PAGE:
Food Scientist Awarded $2.65 Million NIH Grant for Diabetes Research

EAST GREENSBORO, NC (August 16, 2022) — Researcher at North Carolina Agricultural Technology State University awarded $2.65 million in grants over four years to advance his research on functional foods and human health received the money.

The grant was awarded to Dr. Shengmin Sang for a project aimed at studying dietary flavonoid biomarkers and targeting carbonyl stress to prevent type 2 diabetes. The grant was from the National Institute of Diabetes and Digestive and Kidney Diseases, part of the National Institutes of Health.

Sang is Distinguished Professor of Functional Foods and Human Health at A&T’s College of Agro-Environmental Sciences.his lab Center for Excellence in Post-Harvest Technology at the North Carolina Research Campus in Kannapolis. He will work on the latest project with his three collaborators at Harvard University.

“The main purpose of this study is to provide scientific evidence that eating flavonoid-rich foods can prevent the development of metabolic diseases.” As for why, I don’t know, I would like to know if these health foods can reduce the levels of toxic reactive carbonyl species in the body.

Sang has spent most of his career studying the relationship between functional foods (foods that provide more than basic energy and nutrition) and human health. Sang has focused primarily on flavonoids. Flavonoids are compounds commonly found in foods and drinks made from fruits, vegetables, and plants. Flavonoids have antioxidant properties that are thought to prevent toxins, inflammation, cardiovascular disease, kidney disease, diabetes and other chronic diseases. However, previous studies have been unable to demonstrate a clear link between flavonoids and chronic disease prevention in humans, as scientists have been unable to accurately measure flavonoid intake from the diet.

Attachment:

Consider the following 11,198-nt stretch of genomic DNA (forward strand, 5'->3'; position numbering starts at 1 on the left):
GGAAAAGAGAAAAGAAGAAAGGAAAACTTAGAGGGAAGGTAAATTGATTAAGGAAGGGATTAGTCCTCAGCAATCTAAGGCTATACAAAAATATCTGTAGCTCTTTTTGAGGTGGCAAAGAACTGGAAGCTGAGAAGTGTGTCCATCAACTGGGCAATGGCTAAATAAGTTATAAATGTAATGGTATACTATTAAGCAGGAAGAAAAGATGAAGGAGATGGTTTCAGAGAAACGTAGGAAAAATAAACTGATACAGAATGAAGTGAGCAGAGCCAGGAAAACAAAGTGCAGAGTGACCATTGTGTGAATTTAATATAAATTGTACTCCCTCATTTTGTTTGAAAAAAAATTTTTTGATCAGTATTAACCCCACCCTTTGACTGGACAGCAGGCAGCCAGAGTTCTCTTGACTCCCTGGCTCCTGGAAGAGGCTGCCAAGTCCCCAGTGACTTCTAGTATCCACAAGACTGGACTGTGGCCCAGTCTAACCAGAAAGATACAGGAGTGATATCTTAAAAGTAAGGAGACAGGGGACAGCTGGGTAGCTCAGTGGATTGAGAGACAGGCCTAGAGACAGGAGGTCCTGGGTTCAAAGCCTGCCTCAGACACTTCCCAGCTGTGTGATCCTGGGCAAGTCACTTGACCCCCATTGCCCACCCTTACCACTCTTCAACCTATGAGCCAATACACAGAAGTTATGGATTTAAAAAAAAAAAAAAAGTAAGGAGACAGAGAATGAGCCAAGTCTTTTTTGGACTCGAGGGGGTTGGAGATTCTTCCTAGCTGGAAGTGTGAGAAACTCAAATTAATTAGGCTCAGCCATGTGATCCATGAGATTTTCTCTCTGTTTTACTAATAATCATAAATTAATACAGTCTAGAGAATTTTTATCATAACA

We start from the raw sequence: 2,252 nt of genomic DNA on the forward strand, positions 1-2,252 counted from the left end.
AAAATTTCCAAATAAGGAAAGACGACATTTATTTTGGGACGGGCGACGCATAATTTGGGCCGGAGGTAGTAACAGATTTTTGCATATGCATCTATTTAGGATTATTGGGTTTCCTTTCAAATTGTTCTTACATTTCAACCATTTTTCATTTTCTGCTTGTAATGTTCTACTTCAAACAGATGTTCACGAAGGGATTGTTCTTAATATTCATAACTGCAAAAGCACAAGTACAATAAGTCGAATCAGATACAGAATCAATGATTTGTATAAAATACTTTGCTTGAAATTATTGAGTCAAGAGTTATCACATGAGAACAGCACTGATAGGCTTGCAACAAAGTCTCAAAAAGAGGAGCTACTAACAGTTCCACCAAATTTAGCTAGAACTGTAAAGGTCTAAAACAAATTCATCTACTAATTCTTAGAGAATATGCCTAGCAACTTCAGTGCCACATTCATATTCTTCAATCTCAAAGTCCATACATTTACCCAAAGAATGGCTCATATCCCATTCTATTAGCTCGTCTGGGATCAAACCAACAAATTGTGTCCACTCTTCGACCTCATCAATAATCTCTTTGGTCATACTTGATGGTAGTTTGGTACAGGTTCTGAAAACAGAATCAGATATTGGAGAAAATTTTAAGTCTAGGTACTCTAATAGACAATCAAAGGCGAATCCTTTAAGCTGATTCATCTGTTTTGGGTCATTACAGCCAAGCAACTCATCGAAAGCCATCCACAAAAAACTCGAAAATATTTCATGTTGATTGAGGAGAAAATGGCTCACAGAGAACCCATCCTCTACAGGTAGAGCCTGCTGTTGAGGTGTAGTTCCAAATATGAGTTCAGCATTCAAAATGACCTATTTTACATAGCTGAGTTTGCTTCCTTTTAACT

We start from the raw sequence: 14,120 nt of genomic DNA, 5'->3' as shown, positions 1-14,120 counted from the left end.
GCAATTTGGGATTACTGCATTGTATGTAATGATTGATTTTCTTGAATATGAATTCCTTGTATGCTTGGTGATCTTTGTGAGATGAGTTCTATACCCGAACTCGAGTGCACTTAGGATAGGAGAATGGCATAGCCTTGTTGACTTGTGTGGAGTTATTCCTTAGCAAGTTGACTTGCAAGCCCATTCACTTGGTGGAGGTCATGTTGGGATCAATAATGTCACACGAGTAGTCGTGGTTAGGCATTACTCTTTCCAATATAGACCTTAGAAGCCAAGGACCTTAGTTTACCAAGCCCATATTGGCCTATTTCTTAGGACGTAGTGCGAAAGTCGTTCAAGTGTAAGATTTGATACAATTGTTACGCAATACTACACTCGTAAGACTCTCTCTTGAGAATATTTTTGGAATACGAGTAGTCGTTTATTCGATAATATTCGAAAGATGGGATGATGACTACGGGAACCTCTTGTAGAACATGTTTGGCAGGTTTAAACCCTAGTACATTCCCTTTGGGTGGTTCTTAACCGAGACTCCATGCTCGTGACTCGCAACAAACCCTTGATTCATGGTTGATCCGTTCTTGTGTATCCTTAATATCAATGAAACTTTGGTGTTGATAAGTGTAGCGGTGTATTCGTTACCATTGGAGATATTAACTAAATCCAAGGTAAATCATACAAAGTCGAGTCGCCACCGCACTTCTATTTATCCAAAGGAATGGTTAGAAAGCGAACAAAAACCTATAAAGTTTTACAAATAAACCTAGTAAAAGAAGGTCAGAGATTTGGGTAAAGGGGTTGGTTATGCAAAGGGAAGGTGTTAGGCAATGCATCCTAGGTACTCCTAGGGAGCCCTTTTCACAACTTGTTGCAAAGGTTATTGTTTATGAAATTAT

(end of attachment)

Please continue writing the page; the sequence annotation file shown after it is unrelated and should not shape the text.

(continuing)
For this study, Sang and his team collected samples from human volunteers consuming green tea, soy milk, and blueberries (flavonoid-rich foods) and used a metabolomics approach to identify the top 15 dietary flavonoids. study biomarkers of They will also seek to determine whether flavonoids can reduce carbonyl stress caused by elevated levels of reactive carbonyl compounds in the body, which can lead to various chronic diseases. , to examine the relationship between these biomarkers and his risk of type 2 diabetes.

Sang received a Research Project Grant (R01), the NIH’s oldest and most competitive funding program for biomedical and health-related research. This award is her fourth NIH R01 grant for Sang. He used to drink tea, whole grains, ginger extract.

“This latest award is a testament to the important work Dr. Sun is doing to improve human health,” said Dr. Mohamed Ahmedna, Dean of CAES. “Dr. Sang’s latest work will help answer important questions about how the foods we eat can prevent a range of chronic diseases. This is an important study, NC A&T is grateful for his financial support from the NIH.”

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